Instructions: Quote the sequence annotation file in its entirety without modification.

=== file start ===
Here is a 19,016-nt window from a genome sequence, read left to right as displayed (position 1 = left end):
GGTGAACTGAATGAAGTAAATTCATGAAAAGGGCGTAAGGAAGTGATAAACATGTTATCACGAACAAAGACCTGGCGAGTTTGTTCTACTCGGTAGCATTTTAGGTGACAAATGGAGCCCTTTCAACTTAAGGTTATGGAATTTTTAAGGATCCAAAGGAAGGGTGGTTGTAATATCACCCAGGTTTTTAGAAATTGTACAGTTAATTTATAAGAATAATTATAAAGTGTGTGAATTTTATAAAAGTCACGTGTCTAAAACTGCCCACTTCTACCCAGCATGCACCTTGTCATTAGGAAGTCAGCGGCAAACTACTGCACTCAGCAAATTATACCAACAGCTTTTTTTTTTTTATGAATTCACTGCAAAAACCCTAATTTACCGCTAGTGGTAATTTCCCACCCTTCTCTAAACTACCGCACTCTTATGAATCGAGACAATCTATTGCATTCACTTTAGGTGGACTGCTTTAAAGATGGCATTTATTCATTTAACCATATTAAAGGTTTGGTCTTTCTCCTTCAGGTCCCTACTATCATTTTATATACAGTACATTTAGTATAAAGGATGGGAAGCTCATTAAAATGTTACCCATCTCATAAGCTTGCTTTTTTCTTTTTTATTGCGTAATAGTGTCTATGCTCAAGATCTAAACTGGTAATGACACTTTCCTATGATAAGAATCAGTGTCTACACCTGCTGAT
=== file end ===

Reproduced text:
Here is a 19,016-nt window from a genome sequence, read left to right as displayed (position 1 = left end):
GGTGAACTGAATGAAGTAAATTCATGAAAAGGGCGTAAGGAAGTGATAAACATGTTATCACGAACAAAGACCTGGCGAGTTTGTTCTACTCGGTAGCATTTTAGGTGACAAATGGAGCCCTTTCAACTTAAGGTTATGGAATTTTTAAGGATCCAAAGGAAGGGTGGTTGTAATATCACCCAGGTTTTTAGAAATTGTACAGTTAATTTATAAGAATAATTATAAAGTGTGTGAATTTTATAAAAGTCACGTGTCTAAAACTGCCCACTTCTACCCAGCATGCACCTTGTCATTAGGAAGTCAGCGGCAAACTACTGCACTCAGCAAATTATACCAACAGCTTTTTTTTTTTTATGAATTCACTGCAAAAACCCTAATTTACCGCTAGTGGTAATTTCCCACCCTTCTCTAAACTACCGCACTCTTATGAATCGAGACAATCTATTGCATTCACTTTAGGTGGACTGCTTTAAAGATGGCATTTATTCATTTAACCATATTAAAGGTTTGGTCTTTCTCCTTCAGGTCCCTACTATCATTTTATATACAGTACATTTAGTATAAAGGATGGGAAGCTCATTAAAATGTTACCCATCTCATAAGCTTGCTTTTTTCTTTTTTATTGCGTAATAGTGTCTATGCTCAAGATCTAAACTGGTAATGACACTTTCCTATGATAAGAATCAGTGTCTACACCTGCTGAT